I am not even alive enough to know how to kill myself.

If it is true that there is no greater sorrow than to remember a happy time in a state of misery, it is just as true that calling up a moment of anguish in a tranquil mood, seated quietly at one's desk, is a source of profound satisfaction.

Interviewer: Is it possible to abolish man's humanity? Levi: Unfortunately, yes. Unfortunately, yes; and that is really the characteristic of the Nazi lager [concentration camp]. About the others, I don't know, because I don't know them; perhaps in Russia the same thing happens. It's to abolish man's personality, inside and outside: not only of the prisoner, but also of the jailer. He too lost his personality in the lager. These are two different itineraries, but with the same result, and I would say that only a few had the good fortune of remaining aware during their imprisonment; some regained their awareness of the experience later, but during it, they had lost it; many forgot everything. They did not record their experiences in their mind. They didn't impress on their memory track. Thus it happened to all, a profound modification in their personality. Most of all, our sensibility lost sharpness, so that the memories of our home had fallen into second place; the memory of family had fallen into second place in face of urgent needs, of hunger, of the necessity to protect oneself against cold, beatings, fatigue... all of this brought about some reactions which we could call animal-like; we were like work animals.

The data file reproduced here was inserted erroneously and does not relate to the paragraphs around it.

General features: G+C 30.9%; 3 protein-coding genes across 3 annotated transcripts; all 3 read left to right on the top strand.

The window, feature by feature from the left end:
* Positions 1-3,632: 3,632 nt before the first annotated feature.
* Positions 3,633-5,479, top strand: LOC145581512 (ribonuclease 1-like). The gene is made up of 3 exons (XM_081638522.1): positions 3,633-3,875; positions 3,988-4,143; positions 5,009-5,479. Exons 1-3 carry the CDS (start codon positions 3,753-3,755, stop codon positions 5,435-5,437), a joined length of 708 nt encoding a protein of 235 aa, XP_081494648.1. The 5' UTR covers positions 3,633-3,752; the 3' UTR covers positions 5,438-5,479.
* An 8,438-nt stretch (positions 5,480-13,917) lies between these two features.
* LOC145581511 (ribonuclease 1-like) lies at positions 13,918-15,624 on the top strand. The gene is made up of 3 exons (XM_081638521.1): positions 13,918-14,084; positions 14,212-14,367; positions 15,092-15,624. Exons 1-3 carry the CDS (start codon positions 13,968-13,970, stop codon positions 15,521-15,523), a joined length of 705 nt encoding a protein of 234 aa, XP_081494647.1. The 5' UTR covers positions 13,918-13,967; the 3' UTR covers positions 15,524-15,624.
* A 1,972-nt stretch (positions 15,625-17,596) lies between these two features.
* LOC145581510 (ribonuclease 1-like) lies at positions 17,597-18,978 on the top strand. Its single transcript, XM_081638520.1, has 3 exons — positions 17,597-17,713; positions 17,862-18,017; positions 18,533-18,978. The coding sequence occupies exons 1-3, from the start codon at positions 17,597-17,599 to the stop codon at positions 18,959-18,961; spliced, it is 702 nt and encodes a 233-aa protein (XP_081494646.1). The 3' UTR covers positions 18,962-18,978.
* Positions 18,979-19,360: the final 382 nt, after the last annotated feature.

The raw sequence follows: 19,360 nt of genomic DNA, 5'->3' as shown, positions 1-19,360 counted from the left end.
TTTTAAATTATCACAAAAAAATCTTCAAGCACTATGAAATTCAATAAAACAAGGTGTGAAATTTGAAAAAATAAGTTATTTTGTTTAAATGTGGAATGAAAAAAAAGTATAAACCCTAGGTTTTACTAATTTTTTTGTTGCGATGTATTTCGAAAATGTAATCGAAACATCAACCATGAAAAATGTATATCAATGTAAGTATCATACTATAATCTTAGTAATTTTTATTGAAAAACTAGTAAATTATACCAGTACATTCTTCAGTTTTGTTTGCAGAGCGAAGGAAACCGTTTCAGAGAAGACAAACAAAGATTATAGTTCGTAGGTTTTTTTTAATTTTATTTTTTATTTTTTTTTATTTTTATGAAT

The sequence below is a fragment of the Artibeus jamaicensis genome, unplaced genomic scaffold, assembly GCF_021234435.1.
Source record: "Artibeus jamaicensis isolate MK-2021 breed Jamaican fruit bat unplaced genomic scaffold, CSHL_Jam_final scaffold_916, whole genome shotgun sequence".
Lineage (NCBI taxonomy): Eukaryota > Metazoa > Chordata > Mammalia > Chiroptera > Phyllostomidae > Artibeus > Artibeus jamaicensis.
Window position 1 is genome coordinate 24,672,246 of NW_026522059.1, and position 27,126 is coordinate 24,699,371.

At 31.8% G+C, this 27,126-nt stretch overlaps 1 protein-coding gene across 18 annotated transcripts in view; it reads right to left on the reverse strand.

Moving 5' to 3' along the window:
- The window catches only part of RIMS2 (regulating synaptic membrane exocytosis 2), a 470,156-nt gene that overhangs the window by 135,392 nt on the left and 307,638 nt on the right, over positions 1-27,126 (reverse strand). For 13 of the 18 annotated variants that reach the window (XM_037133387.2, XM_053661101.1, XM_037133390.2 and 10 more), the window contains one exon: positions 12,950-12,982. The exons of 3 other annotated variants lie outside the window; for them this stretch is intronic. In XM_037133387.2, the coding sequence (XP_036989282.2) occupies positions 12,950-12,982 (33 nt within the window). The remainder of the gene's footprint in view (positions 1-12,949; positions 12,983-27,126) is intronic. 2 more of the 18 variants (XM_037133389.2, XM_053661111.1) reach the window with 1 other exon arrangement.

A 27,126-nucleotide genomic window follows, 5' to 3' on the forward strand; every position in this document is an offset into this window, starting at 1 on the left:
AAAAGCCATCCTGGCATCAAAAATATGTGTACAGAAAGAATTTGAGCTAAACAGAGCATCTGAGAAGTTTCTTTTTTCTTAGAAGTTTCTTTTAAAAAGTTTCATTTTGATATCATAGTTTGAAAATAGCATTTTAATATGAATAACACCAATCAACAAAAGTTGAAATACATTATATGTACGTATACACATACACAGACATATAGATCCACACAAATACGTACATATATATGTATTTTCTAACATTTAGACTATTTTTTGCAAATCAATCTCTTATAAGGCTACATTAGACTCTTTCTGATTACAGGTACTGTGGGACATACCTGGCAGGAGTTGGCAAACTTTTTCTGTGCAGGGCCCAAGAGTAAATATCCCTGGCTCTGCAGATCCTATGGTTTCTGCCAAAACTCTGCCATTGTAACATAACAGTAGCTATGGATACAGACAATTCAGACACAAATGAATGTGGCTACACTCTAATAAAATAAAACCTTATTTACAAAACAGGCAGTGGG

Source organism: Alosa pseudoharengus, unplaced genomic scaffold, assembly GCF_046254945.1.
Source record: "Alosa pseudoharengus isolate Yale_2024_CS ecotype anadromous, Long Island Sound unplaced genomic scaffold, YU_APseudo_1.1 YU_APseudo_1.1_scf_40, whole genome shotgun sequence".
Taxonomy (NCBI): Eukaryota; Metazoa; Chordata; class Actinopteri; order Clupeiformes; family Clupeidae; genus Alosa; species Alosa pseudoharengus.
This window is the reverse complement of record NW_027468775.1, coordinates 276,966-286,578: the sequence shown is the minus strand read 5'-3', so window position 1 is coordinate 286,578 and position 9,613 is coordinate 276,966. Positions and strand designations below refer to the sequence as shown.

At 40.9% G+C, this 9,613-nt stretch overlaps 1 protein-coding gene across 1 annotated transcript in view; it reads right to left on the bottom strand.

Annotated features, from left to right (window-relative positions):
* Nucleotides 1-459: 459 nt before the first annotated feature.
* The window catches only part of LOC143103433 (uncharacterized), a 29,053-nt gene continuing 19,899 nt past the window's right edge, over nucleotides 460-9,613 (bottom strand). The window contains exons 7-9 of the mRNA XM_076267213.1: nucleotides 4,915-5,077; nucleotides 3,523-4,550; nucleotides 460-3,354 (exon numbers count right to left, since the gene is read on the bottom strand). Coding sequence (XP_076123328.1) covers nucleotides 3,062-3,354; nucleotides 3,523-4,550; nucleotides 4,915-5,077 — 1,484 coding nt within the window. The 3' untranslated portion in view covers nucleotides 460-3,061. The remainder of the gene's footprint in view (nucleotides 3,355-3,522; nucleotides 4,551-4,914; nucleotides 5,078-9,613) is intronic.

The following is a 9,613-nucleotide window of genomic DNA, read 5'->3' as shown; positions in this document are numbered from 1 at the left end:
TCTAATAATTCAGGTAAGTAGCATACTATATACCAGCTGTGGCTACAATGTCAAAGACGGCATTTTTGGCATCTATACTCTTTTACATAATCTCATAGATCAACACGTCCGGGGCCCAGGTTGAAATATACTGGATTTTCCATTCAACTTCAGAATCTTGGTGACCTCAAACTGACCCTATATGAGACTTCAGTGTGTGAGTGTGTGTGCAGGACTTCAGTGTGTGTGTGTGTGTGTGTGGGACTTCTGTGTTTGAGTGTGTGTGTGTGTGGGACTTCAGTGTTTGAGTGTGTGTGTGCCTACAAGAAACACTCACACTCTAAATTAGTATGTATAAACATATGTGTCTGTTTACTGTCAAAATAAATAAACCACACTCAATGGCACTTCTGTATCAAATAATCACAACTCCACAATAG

Author Picture
First Name
Primo
Last Name
Levi, fully Primo Michele Levi
Birth Date
1919
Death Date
1987
Bio

Italian Jewish Chemist, Writer and Holocaust Survivor